ROCHEPORT — The tired bikers slowly peddled up the steep hill, urged on by shouts and cheers from a group of eighth graders from the Scuola Vita Nuova school in Kansas City.
“They came up that hill and they knew how hard it was,” said Andrea Putnam, chief naturalist for Missouri State Parks. “I told them, ‘We should cheer them on because you did that, and now they are having to do it.’ And they started cheering everybody on.”
Supporting each other is one of the things the students are taking away from a ride this week from one end of the Katy Trail to the other. Biking together on the trip has taught them to encourage each other when the riding gets difficult.
“They are learning the cooperation, the teamwork,” Putnam said. “They’re completing something from start to finish. They’re crossing the state. It’s a valuable life lesson that they’re learning.”
The Katy Trail Ride, hosted by the Missouri Department of Natural Resources and the Missouri State Parks Foundation, is a 225-mile, five-day bike ride that started Monday in St. Charles and will end Friday in Clinton. This year’s Katy Trail Ride marks the 10th anniversary of the event and the 20th anniversary of the Katy Trail.
After around 50 miles of biking each day, the 303 tour participants stop at various cities along the trail to camp for the night. Participants paid $260 to take part in the ride, which includes breakfasts, dinners and a shower truck and a place to camp each evening.
Bill Bryan, director of Missouri State Parks, joined the group at Les Bourgeois Vineyards in Rocheport, the town where the group stopped Wednesday night. Bryan said the idea for the Katy Trail came about not long after the MKT railroad went out of business about 30 years ago. Successful St. Louis financier Ted Jones and his wife Pat saw a different future for these vacant railroads and began a movement to turn them into trails.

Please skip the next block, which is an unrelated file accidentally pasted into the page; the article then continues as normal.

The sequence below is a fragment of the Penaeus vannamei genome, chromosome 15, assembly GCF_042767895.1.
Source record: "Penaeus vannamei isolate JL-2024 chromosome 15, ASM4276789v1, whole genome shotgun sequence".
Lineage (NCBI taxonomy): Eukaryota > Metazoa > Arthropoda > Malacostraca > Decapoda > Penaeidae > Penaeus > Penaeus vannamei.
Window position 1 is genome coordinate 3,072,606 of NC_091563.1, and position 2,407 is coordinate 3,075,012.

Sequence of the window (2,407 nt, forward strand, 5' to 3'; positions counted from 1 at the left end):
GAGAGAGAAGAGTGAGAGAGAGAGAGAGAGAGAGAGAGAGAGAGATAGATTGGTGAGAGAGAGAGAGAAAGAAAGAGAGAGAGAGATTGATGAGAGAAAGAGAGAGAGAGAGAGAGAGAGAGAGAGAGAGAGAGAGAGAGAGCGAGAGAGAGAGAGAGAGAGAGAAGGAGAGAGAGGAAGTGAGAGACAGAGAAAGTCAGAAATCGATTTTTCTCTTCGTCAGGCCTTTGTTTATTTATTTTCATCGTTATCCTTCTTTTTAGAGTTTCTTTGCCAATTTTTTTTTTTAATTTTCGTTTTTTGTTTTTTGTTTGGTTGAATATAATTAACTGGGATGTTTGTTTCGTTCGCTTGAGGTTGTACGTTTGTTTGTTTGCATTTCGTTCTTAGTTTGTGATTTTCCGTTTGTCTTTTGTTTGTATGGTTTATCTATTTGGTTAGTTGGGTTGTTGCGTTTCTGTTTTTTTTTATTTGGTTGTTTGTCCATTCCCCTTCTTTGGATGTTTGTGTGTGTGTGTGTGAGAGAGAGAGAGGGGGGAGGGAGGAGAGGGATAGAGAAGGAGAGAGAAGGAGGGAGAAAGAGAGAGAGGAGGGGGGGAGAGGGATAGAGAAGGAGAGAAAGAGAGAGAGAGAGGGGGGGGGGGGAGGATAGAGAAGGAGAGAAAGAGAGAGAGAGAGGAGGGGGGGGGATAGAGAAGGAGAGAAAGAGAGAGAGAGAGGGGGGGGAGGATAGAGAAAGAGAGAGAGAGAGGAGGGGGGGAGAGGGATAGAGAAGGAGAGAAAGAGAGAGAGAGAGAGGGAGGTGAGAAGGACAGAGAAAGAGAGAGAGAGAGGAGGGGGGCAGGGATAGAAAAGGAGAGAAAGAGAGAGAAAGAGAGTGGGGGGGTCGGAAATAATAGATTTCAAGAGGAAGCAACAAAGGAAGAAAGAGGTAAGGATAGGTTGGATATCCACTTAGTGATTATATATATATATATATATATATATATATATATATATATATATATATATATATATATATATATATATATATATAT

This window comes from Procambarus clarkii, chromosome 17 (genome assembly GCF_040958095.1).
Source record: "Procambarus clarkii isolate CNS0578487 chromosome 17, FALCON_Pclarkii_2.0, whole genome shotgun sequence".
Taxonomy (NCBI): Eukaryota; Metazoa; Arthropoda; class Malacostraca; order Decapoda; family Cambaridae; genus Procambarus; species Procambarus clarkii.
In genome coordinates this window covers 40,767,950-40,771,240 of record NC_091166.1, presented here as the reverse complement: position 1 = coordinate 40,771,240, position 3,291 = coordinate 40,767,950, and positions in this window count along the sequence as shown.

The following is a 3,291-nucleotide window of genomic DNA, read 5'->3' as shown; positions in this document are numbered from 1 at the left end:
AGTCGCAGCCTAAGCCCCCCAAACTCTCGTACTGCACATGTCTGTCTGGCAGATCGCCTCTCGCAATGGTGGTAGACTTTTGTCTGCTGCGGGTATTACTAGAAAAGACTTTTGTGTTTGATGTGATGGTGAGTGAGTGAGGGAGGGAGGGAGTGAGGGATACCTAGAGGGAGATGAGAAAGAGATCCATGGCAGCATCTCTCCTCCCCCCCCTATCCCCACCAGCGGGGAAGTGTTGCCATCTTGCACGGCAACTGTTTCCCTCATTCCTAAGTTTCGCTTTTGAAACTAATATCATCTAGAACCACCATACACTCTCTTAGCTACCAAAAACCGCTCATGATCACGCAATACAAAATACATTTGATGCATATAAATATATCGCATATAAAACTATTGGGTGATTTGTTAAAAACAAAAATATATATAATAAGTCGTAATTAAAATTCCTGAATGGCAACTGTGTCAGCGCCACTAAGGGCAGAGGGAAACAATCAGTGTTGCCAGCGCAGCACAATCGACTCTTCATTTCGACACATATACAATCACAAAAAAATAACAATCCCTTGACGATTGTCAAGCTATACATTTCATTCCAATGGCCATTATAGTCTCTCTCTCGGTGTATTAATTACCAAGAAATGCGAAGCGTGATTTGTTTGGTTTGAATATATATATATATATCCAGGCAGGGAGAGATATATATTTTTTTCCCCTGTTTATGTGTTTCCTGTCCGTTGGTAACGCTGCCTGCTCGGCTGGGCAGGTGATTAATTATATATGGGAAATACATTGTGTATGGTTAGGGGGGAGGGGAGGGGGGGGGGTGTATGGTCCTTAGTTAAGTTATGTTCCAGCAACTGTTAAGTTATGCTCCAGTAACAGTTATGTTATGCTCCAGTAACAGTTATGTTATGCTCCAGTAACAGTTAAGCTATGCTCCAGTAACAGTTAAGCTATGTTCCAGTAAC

“Ted Jones saw that abandoned rail line and he saw the potential of this great trail, a recreational asset we have today” Bryan said. “His visions and contributions helped make the trail possible.”
What makes all of this possible is the federal National Trails System Act of 1968, which says that if a railroad line is defunct, going out of business or abandoned, it can be converted to a trail purpose. Bryan said this situation is called rail bank, which means trails are held for future use of railroads. In case the nation ever needs a railroad, they can put a railroad line over the trail.
The Katy Trail also provides business for towns along the trail.
“The Katy Trail has taken communities that were left behind when the railroad left and given them new opportunities.” Bryan said. “Rocheport now has bike shops, wineries and things that are developing around the Katy Trail. And that’s true all up and down the trail.”
The annual trail ride has added many positive aspects for the riders themselves. This year, the group varied in age from 6 to 81 with most everyone agreeing that it’s a fun aerobic activity that allows you to experience nature and everything it has to offer.
“This ride is great for your health.” Ed Bielik, 81, said. “It’s enjoyable and you learn to appreciate nature. You get to see a lot of things you wouldn’t normally see.”